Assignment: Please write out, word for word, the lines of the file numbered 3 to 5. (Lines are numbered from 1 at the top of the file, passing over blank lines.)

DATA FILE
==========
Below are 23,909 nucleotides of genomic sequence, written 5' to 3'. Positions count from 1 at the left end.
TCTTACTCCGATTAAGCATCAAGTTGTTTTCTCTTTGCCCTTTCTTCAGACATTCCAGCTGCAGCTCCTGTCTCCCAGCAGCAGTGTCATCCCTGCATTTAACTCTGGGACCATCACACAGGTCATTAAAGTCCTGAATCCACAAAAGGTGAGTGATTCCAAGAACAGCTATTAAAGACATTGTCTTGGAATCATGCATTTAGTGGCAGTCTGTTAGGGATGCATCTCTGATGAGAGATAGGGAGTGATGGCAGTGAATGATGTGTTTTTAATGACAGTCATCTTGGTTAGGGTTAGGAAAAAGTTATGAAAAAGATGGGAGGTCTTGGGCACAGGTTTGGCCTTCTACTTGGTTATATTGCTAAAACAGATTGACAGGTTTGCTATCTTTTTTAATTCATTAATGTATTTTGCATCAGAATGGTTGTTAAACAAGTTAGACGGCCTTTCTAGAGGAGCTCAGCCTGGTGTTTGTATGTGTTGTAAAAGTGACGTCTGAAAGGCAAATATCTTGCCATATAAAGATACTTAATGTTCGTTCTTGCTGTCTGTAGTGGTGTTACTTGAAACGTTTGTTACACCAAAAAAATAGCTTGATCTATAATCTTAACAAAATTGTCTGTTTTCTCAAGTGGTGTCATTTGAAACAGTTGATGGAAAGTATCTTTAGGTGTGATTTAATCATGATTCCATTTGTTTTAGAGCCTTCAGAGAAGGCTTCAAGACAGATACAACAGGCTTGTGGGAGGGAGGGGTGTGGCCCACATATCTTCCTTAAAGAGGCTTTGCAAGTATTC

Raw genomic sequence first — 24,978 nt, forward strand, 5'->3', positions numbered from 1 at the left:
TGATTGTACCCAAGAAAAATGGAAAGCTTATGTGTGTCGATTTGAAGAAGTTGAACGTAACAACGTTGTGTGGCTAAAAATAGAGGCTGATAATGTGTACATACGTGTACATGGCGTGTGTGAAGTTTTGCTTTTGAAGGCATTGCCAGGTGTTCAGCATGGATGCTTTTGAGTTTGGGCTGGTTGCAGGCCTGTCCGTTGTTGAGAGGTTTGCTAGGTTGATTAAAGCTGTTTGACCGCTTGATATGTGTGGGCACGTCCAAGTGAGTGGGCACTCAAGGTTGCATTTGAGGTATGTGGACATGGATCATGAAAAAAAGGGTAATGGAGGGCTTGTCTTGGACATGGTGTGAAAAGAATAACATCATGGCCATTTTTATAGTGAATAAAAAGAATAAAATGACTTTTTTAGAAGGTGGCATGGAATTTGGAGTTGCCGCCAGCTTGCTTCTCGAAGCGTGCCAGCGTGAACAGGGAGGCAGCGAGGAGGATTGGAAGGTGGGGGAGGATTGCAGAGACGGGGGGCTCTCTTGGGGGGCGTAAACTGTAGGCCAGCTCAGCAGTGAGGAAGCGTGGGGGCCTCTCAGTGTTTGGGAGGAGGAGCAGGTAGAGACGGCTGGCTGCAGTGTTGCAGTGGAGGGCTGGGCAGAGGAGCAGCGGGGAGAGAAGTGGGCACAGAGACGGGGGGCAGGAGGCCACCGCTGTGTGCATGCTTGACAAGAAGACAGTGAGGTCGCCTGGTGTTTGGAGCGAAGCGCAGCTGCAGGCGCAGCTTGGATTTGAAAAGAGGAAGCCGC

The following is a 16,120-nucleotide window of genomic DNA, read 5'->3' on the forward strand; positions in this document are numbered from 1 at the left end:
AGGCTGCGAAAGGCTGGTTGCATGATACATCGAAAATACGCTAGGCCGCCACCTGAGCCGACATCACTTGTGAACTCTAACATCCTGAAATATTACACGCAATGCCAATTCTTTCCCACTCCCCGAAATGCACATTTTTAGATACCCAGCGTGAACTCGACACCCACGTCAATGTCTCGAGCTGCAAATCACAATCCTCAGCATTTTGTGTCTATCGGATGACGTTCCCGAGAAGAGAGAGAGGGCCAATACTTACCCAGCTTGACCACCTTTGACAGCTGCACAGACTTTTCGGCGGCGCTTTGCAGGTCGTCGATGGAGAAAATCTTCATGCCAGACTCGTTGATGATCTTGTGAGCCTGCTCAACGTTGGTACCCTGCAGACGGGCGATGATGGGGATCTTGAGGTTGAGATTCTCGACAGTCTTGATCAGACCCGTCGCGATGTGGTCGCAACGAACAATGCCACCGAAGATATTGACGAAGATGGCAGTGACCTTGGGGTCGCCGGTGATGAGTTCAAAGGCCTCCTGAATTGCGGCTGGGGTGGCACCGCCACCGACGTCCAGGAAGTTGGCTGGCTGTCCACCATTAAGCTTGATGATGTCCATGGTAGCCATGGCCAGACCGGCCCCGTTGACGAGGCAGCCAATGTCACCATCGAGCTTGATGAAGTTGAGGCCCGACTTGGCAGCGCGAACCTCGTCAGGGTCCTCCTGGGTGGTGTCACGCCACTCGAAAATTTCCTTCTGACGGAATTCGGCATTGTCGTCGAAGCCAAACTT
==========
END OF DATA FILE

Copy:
Raw genomic sequence first — 24,978 nt, forward strand, 5'->3', positions numbered from 1 at the left:
TGATTGTACCCAAGAAAAATGGAAAGCTTATGTGTGTCGATTTGAAGAAGTTGAACGTAACAACGTTGTGTGGCTAAAAATAGAGGCTGATAATGTGTACATACGTGTACATGGCGTGTGTGAAGTTTTGCTTTTGAAGGCATTGCCAGGTGTTCAGCATGGATGCTTTTGAGTTTGGGCTGGTTGCAGGCCTGTCCGTTGTTGAGAGGTTTGCTAGGTTGATTAAAGCTGTTTGACCGCTTGATATGTGTGGGCACGTCCAAGTGAGTGGGCACTCAAGGTTGCATTTGAGGTATGTGGACATGGATCATGAAAAAAAGGGTAATGGAGGGCTTGTCTTGGACATGGTGTGAAAAGAATAACATCATGGCCATTTTTATAGTGAATAAAAAGAATAAAATGACTTTTTTAGAAGGTGGCATGGAATTTGGAGTTGCCGCCAGCTTGCTTCTCGAAGCGTGCCAGCGTGAACAGGGAGGCAGCGAGGAGGATTGGAAGGTGGGGGAGGATTGCAGAGACGGGGGGCTCTCTTGGGGGGCGTAAACTGTAGGCCAGCTCAGCAGTGAGGAAGCGTGGGGGCCTCTCAGTGTTTGGGAGGAGGAGCAGGTAGAGACGGCTGGCTGCAGTGTTGCAGTGGAGGGCTGGGCAGAGGAGCAGCGGGGAGAGAAGTGGGCACAGAGACGGGGGGCAGGAGGCCACCGCTGTGTGCATGCTTGACAAGAAGACAGTGAGGTCGCCTGGTGTTTGGAGCGAAGCGCAGCTGCAGGCGCAGCTTGGATTTGAAAAGAGGAAGCCGC

The following is a 16,120-nucleotide window of genomic DNA, read 5'->3' on the forward strand; positions in this document are numbered from 1 at the left end: